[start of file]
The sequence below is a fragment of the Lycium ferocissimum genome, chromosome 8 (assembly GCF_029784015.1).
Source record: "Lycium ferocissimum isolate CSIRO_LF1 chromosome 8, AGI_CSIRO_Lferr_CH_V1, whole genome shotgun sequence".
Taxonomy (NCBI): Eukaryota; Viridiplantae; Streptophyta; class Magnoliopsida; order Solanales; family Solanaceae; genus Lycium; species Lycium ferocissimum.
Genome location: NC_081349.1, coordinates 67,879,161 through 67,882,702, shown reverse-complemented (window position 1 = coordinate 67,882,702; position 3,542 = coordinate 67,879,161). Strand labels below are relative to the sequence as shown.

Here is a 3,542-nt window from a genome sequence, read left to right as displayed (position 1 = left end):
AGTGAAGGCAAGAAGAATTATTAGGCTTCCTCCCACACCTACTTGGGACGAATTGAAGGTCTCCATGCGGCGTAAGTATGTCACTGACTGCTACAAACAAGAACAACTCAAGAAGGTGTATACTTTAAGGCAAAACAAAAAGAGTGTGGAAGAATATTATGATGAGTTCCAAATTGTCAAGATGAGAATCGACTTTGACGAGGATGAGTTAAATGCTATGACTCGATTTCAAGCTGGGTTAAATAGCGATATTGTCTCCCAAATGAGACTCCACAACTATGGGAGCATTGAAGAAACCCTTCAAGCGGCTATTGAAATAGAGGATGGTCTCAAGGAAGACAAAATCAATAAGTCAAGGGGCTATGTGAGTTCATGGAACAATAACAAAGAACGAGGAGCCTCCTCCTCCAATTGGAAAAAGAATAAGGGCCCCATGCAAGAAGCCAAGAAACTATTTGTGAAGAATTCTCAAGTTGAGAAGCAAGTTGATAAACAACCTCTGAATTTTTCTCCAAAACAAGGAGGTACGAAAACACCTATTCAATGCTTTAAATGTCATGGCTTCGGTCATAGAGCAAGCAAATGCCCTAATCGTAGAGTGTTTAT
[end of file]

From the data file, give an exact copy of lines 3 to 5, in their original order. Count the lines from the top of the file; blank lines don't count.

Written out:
Taxonomy (NCBI): Eukaryota; Viridiplantae; Streptophyta; class Magnoliopsida; order Solanales; family Solanaceae; genus Lycium; species Lycium ferocissimum.
Genome location: NC_081349.1, coordinates 67,879,161 through 67,882,702, shown reverse-complemented (window position 1 = coordinate 67,882,702; position 3,542 = coordinate 67,879,161). Strand labels below are relative to the sequence as shown.

Here is a 3,542-nt window from a genome sequence, read left to right as displayed (position 1 = left end):